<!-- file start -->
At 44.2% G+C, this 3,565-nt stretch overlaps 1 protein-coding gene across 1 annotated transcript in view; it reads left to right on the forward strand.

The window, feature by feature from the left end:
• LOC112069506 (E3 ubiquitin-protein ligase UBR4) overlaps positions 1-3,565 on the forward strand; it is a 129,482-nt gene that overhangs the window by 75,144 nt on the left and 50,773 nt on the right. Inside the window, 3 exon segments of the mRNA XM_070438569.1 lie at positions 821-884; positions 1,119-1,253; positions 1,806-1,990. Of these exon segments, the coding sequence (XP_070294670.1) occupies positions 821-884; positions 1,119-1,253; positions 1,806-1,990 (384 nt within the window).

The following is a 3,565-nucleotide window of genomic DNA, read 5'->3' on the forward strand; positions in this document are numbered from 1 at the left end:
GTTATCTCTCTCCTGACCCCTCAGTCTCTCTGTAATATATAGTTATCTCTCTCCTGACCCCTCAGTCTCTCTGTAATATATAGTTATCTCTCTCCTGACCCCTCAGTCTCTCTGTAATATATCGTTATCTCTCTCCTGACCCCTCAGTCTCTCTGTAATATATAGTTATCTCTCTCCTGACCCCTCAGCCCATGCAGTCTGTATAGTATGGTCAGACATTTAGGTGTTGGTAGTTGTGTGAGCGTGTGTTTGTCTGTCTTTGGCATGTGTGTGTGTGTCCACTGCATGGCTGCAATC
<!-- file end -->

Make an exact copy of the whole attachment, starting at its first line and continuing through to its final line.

At 44.2% G+C, this 3,565-nt stretch overlaps 1 protein-coding gene across 1 annotated transcript in view; it reads left to right on the forward strand.

The window, feature by feature from the left end:
• LOC112069506 (E3 ubiquitin-protein ligase UBR4) overlaps positions 1-3,565 on the forward strand; it is a 129,482-nt gene that overhangs the window by 75,144 nt on the left and 50,773 nt on the right. Inside the window, 3 exon segments of the mRNA XM_070438569.1 lie at positions 821-884; positions 1,119-1,253; positions 1,806-1,990. Of these exon segments, the coding sequence (XP_070294670.1) occupies positions 821-884; positions 1,119-1,253; positions 1,806-1,990 (384 nt within the window).

The following is a 3,565-nucleotide window of genomic DNA, read 5'->3' on the forward strand; positions in this document are numbered from 1 at the left end:
GTTATCTCTCTCCTGACCCCTCAGTCTCTCTGTAATATATAGTTATCTCTCTCCTGACCCCTCAGTCTCTCTGTAATATATAGTTATCTCTCTCCTGACCCCTCAGTCTCTCTGTAATATATCGTTATCTCTCTCCTGACCCCTCAGTCTCTCTGTAATATATAGTTATCTCTCTCCTGACCCCTCAGCCCATGCAGTCTGTATAGTATGGTCAGACATTTAGGTGTTGGTAGTTGTGTGAGCGTGTGTTTGTCTGTCTTTGGCATGTGTGTGTGTGTCCACTGCATGGCTGCAATC